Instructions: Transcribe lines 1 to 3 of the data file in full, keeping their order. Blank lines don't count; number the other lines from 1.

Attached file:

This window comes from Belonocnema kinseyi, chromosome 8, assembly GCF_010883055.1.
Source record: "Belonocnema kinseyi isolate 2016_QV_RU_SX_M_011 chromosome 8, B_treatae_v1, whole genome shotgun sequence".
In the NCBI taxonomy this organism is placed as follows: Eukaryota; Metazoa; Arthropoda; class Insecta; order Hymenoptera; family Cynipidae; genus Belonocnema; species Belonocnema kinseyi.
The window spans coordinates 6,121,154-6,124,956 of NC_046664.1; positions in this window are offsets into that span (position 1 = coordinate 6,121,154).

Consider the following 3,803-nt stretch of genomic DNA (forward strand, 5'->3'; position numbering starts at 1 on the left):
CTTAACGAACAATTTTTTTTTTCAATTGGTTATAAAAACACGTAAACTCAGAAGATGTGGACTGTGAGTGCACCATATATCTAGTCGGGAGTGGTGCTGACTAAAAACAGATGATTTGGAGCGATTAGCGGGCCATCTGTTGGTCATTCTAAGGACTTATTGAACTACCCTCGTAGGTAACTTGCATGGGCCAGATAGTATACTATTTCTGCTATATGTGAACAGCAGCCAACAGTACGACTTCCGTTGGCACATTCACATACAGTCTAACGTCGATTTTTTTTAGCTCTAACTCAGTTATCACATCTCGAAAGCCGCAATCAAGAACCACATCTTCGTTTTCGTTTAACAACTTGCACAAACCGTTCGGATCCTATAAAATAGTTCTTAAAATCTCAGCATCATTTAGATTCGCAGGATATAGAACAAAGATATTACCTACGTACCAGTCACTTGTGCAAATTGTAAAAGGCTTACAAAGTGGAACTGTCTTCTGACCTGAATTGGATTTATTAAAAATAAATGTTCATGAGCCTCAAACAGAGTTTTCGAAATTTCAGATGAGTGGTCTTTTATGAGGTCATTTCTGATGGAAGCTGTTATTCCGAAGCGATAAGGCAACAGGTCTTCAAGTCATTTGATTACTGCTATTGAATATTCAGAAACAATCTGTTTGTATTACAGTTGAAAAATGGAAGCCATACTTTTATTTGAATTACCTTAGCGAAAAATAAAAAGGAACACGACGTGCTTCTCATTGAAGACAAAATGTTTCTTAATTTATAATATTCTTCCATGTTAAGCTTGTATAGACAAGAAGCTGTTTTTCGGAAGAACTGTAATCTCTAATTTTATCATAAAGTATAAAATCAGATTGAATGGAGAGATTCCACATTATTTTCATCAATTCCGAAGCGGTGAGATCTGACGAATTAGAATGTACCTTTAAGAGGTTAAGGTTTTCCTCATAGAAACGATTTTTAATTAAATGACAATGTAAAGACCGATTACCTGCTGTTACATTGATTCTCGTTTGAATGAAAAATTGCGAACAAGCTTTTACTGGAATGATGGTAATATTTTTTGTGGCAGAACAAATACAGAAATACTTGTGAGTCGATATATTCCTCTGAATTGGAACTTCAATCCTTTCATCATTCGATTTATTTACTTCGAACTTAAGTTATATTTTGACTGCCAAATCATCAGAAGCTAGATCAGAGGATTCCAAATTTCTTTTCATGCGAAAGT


This window comes from Belonocnema kinseyi, chromosome 8, assembly GCF_010883055.1.
Source record: "Belonocnema kinseyi isolate 2016_QV_RU_SX_M_011 chromosome 8, B_treatae_v1, whole genome shotgun sequence".
In the NCBI taxonomy this organism is placed as follows: Eukaryota; Metazoa; Arthropoda; class Insecta; order Hymenoptera; family Cynipidae; genus Belonocnema; species Belonocnema kinseyi.